Seattle Seahawks 2017 Off-Season: Top Three Needs

0
SEATTLE, WA - JANUARY 07: Defensive back DeShawn Shead #35 of the Seattle Seahawks breaks up a pass intended for Wide receiver Anquan Boldin #80 of the Detroit Lions in the NFC Wild Card game at CenturyLink Field on January 7, 2017 in Seattle, Washington. (Photo by Otto Greule Jr/Getty Images)

The Seattle Seahawks are at a crossroads in their recent ascent from perennial middle-of-the-pack finishers to one of the NFL’s most successful teams (five straight post-season trips, two Super Bowl appearances, one Lombardi trophy claimed). While the talent is clearly there, the team cannot continue to rest on its laurels. With the addition of two third-round compensatory picks due to roster losses last off-season, the Seahawks now hold five picks in the first 106 selections. Therefore, the opportunity exists to fix some big holes.

Seattle Seahawks 2017 Off-Season: Top Three Needs

Offensive Line

Most noteworthy, everyone from from here to Pluto knows the Seahawks offensive line is … well, offensive. The real issues is at tackle. The interior (Pro Bowl center Justin Britt, left guard Mark Glowinski, right guard Germain Ifedi) has upside. The 2016 season was the first season at center for Britt. It was also Glowinski’s first season starting in the NFL, and it was Ifedi’s rookie campaign. While growing pains exist, there is also some potential.

The tackles? There isn’t much good to say. Left tackle George Fant, right tackle Garry Gilliam, and veteran back-ups J’Marcus Webb (since released) and Bradley Sowell did not give the fan base a lot of confidence. Because Sowell is an unrestricted free agent, he probably needs to put his Seattle-area residence on the market. Fant, who last played offensive line in eighth grade (he played tight end at Western Kentucky in college), was thrust into protecting quarterback Russell Wilson’s blind spot with zero experience playing at the NFL level.

Offensive line coach Tom Cable is well-regarded for his ability to mold lines, but acquiring the players to shape a great one continues to be elusive. Especially relevant; the team paid kicker Steven Hauschka as much as their entire line last season. Seriously.

As a result, I expect the Seahawks will try to sign a veteran tackle in free agency, in addition to drafting one in the first three rounds. Probably the obvious net to cast is to bring back former Seahawks first-round pick, left tackle Russell Okung, who was one and done in Denver. Okung’s injury history is a problem, but he did manage to play in all 16 games in 2016. For the Seahawks front office, the question is has that ship sailed?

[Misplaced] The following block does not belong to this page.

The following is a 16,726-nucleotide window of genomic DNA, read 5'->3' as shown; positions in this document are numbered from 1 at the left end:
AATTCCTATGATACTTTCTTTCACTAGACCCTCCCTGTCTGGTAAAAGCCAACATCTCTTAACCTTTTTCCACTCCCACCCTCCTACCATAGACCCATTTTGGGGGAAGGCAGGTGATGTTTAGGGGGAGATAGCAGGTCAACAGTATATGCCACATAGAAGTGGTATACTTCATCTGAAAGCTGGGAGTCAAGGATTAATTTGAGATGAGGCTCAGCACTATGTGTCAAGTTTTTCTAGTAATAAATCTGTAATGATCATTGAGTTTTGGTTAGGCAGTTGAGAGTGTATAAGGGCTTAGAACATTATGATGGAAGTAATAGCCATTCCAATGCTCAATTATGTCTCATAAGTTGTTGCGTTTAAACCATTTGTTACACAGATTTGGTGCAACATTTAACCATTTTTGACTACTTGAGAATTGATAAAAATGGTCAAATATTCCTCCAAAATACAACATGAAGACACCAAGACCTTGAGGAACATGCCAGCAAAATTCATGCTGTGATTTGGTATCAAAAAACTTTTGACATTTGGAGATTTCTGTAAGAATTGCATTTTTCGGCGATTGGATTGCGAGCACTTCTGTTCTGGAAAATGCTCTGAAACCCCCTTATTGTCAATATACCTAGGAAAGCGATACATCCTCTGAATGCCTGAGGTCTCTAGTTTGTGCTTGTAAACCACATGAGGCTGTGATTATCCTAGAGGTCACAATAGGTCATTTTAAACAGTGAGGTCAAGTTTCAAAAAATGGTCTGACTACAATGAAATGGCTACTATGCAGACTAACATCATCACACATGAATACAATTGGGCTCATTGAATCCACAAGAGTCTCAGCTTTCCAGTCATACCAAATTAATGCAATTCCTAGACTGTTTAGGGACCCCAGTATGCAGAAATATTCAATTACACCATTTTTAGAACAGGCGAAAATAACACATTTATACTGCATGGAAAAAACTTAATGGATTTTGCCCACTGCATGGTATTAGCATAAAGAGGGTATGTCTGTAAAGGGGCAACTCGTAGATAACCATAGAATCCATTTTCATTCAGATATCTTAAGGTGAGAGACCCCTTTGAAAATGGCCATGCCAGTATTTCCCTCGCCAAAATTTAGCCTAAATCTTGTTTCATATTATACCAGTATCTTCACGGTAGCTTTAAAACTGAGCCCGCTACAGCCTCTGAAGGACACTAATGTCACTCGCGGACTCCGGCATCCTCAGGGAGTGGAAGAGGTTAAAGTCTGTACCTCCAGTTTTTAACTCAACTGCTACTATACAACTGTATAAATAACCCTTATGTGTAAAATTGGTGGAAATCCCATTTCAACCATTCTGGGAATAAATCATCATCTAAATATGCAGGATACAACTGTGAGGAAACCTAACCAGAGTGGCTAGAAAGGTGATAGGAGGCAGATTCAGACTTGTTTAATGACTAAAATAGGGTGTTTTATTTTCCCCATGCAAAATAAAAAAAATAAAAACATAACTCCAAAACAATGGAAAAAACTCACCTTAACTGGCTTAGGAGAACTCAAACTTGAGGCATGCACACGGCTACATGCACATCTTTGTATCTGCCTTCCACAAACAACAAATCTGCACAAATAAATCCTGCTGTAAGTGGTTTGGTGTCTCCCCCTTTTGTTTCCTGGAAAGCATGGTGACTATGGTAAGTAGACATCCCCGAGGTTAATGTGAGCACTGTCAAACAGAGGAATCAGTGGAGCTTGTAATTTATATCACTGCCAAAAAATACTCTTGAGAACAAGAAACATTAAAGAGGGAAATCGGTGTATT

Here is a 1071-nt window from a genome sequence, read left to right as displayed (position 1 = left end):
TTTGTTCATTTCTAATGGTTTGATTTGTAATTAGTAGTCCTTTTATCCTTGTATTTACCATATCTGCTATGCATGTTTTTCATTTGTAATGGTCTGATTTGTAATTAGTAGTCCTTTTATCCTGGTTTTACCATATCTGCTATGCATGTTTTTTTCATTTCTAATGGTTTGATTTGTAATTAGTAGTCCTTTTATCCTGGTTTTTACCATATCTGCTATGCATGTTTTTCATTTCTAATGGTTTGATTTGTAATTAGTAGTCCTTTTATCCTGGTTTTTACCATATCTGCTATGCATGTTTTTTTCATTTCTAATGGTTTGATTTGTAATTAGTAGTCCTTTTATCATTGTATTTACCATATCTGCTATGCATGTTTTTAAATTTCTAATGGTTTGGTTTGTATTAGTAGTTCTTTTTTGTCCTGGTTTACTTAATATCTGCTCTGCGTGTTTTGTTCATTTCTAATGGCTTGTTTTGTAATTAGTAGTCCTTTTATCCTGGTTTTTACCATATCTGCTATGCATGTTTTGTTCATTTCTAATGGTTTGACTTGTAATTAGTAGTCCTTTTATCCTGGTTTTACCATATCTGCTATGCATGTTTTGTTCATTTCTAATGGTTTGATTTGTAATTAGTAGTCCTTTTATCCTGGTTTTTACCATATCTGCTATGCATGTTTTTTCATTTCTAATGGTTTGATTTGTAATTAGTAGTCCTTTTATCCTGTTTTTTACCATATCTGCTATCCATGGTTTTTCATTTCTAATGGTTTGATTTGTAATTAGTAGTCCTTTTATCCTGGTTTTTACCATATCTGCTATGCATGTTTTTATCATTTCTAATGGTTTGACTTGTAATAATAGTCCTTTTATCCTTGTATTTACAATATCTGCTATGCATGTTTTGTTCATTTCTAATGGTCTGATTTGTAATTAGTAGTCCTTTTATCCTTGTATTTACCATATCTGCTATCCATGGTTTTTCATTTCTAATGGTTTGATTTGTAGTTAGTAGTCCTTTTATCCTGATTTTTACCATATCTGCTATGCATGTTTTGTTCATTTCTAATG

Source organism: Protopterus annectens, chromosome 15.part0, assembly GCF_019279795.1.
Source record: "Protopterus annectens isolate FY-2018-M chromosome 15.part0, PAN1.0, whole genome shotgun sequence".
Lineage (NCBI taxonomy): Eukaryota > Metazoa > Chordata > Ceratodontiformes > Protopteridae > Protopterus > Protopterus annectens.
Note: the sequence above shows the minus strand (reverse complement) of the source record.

Former Baltimore Raven Ricky Wagner is a likely target, as is Riley Reiff, most recently a member of the Detroit Lions. Fant may relocate to right tackle if they sign a vet. Most of all, Wilson’s health and safety is far too important to keep applying Scotch tape and staples and hoping it will hold back a flood, so changes will be made.

Cornerback

Maybe the famous “Legion of Boom” needs a recharge? While most people on the outside would not think that cornerback is a position of need, the Seahawks must address some issues. First of all, starting corner DeShawn Shead tore his ACL in the Divisional Playoff game against the Atlanta Falcons, is likely out until the last month of the regular season, and then will need to get back into playing shape. Furthermore, nickel corner Jeremy Lane has not been the same player since his devastating injury in that Super Bowl (that we don’t like to talk about) against New England following the 2014 season.

While the team is high on a few players, such as Mohammed Seisay and Stanley Jean-Baptistethey have not been able to stay healthy to show their potential on the field. Under head coach Pete Carroll and general manager John Schneider, the team has not invested significant draft capital at the corner spot. All-Pro Richard Sherman is famously known for his fifth-round selection. Shead is an undrafted free agent, and Lane was a sixth-round selection. Finally, DeAndre Elliott, another undrafted prospect, is a player to watch.

Draft pundits seem to think corner is on the radar for a high draft pick, but that would buck the trend for Carroll and Schneider. Free safety Earl Thomas in 2010 (drafted 14th overall) is the only high draft pick in the secondary since Carroll took the reins.

The Seahawks model, especially with Carroll’s defensive pedigree, has been to find the right player that they can mold for their system. Hence, the outcome of this draft will indicate how they truly feel about this position group.

Defensive Tackle

This is almost a perennial need for the Seahawks defense. Due to the lack of an interior pocket collapsing defensive tackle, this continues to affect the overall defense. So, what is truly impressive about this defense (who have led the league in defensive scoring four out of the last five seasons), is that they have been successful without a force in the gap. Can you imagine this defense with an Aaron Donald anchoring the center? Defensive tackle Kawann Short was a player the team would have pursued (money dependent), but the Carolina Panthers wisely applied their franchise tag to him.

As much as defensive ends Michael Bennett, Cliff Avril, and Frank Clark are all excellent edge rushers, they could use some help up the gut. Bennett does move inside on obvious passing downs, but having a true penetrator in place would free up the defensive staff to get creative with rushing packages.

In addition, 2016 fifth-round pick Quinton Jefferson showed some promise in pre-season last summer, but he saw action in only three regular season games after suffering a knee injury. While these kinds of players are rarely available in free agency in the modern NFL, this is another area I expect the team to target in the draft.

Main Photo:

LEAVE A REPLY